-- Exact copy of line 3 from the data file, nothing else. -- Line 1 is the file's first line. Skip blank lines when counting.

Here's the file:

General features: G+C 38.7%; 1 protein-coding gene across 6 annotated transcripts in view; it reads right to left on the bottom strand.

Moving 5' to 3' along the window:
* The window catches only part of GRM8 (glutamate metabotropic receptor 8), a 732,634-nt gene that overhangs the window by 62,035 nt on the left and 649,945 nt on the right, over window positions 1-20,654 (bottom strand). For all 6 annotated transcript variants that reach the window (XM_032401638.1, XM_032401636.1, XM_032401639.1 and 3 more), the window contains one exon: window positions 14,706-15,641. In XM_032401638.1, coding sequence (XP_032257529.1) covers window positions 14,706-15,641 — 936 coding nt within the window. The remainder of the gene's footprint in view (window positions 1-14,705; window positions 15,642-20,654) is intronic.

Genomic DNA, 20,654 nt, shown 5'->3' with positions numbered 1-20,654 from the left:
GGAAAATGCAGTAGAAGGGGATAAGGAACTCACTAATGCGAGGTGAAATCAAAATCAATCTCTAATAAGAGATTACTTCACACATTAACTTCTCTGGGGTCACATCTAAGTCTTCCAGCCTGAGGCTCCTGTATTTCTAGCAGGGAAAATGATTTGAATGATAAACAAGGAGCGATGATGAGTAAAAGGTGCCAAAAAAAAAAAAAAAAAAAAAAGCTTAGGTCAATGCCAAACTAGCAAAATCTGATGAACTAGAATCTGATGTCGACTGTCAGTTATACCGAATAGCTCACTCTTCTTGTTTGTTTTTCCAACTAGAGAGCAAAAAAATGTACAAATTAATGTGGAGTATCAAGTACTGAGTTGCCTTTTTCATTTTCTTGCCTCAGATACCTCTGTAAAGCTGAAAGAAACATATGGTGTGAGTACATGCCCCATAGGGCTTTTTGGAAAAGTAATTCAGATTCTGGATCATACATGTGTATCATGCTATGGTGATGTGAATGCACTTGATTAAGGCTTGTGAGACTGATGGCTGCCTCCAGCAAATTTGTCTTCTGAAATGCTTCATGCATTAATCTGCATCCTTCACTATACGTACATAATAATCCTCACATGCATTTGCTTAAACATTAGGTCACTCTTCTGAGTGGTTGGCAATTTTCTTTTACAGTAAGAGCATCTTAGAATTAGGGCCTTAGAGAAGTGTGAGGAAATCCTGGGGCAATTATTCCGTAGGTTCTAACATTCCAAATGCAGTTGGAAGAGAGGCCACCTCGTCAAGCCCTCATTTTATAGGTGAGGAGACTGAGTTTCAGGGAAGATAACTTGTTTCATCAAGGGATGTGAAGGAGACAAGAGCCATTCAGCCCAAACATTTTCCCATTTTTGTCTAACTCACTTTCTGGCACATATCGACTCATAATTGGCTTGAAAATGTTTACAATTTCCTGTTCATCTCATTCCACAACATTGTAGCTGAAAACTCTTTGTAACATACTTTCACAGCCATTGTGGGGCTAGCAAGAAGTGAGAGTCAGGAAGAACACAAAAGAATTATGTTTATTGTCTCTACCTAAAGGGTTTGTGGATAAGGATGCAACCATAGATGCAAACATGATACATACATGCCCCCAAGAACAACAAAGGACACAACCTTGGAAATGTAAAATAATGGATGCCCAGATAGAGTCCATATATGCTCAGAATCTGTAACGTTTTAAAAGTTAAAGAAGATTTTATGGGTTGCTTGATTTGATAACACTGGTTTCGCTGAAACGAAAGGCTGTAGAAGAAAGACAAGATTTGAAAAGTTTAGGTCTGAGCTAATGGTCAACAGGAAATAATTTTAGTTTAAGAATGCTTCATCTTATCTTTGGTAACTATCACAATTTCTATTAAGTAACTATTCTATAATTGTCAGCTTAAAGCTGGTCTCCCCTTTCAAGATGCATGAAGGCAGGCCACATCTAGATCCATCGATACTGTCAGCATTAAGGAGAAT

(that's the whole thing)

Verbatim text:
* The window catches only part of GRM8 (glutamate metabotropic receptor 8), a 732,634-nt gene that overhangs the window by 62,035 nt on the left and 649,945 nt on the right, over window positions 1-20,654 (bottom strand). For all 6 annotated transcript variants that reach the window (XM_032401638.1, XM_032401636.1, XM_032401639.1 and 3 more), the window contains one exon: window positions 14,706-15,641. In XM_032401638.1, coding sequence (XP_032257529.1) covers window positions 14,706-15,641 — 936 coding nt within the window. The remainder of the gene's footprint in view (window positions 1-14,705; window positions 15,642-20,654) is intronic.